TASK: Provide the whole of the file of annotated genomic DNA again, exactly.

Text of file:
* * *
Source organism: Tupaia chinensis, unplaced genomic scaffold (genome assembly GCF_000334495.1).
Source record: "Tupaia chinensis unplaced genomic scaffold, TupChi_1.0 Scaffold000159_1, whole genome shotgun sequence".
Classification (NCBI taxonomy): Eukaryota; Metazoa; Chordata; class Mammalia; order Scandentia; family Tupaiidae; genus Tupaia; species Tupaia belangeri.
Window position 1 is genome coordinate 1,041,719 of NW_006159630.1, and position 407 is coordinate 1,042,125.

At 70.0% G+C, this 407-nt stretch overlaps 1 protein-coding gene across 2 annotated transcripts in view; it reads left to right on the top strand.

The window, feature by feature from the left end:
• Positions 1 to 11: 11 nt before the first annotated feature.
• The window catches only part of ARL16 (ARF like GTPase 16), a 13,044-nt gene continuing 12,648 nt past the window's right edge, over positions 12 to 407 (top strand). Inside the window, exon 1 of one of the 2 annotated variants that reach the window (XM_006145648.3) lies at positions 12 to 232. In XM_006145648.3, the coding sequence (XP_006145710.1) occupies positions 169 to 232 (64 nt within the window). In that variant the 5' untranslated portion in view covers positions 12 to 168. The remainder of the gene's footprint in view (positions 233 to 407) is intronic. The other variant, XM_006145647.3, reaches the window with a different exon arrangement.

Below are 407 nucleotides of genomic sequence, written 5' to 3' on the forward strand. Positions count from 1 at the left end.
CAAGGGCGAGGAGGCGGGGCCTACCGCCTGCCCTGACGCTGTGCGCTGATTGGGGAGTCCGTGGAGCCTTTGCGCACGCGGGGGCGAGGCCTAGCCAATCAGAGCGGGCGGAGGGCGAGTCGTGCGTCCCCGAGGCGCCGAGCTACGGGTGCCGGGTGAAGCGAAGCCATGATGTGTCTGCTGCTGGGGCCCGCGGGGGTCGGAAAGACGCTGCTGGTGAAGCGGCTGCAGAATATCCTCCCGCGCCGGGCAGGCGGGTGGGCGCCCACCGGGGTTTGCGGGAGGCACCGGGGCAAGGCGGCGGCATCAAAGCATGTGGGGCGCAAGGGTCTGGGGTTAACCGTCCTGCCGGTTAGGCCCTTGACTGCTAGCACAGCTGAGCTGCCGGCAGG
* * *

Source organism: Tupaia chinensis, unplaced genomic scaffold (genome assembly GCF_000334495.1).
Source record: "Tupaia chinensis unplaced genomic scaffold, TupChi_1.0 Scaffold000159_1, whole genome shotgun sequence".
Classification (NCBI taxonomy): Eukaryota; Metazoa; Chordata; class Mammalia; order Scandentia; family Tupaiidae; genus Tupaia; species Tupaia belangeri.
Window position 1 is genome coordinate 1,041,719 of NW_006159630.1, and position 407 is coordinate 1,042,125.

At 70.0% G+C, this 407-nt stretch overlaps 1 protein-coding gene across 2 annotated transcripts in view; it reads left to right on the top strand.

The window, feature by feature from the left end:
• Positions 1 to 11: 11 nt before the first annotated feature.
• The window catches only part of ARL16 (ARF like GTPase 16), a 13,044-nt gene continuing 12,648 nt past the window's right edge, over positions 12 to 407 (top strand). Inside the window, exon 1 of one of the 2 annotated variants that reach the window (XM_006145648.3) lies at positions 12 to 232. In XM_006145648.3, the coding sequence (XP_006145710.1) occupies positions 169 to 232 (64 nt within the window). In that variant the 5' untranslated portion in view covers positions 12 to 168. The remainder of the gene's footprint in view (positions 233 to 407) is intronic. The other variant, XM_006145647.3, reaches the window with a different exon arrangement.

Below are 407 nucleotides of genomic sequence, written 5' to 3' on the forward strand. Positions count from 1 at the left end.
CAAGGGCGAGGAGGCGGGGCCTACCGCCTGCCCTGACGCTGTGCGCTGATTGGGGAGTCCGTGGAGCCTTTGCGCACGCGGGGGCGAGGCCTAGCCAATCAGAGCGGGCGGAGGGCGAGTCGTGCGTCCCCGAGGCGCCGAGCTACGGGTGCCGGGTGAAGCGAAGCCATGATGTGTCTGCTGCTGGGGCCCGCGGGGGTCGGAAAGACGCTGCTGGTGAAGCGGCTGCAGAATATCCTCCCGCGCCGGGCAGGCGGGTGGGCGCCCACCGGGGTTTGCGGGAGGCACCGGGGCAAGGCGGCGGCATCAAAGCATGTGGGGCGCAAGGGTCTGGGGTTAACCGTCCTGCCGGTTAGGCCCTTGACTGCTAGCACAGCTGAGCTGCCGGCAGG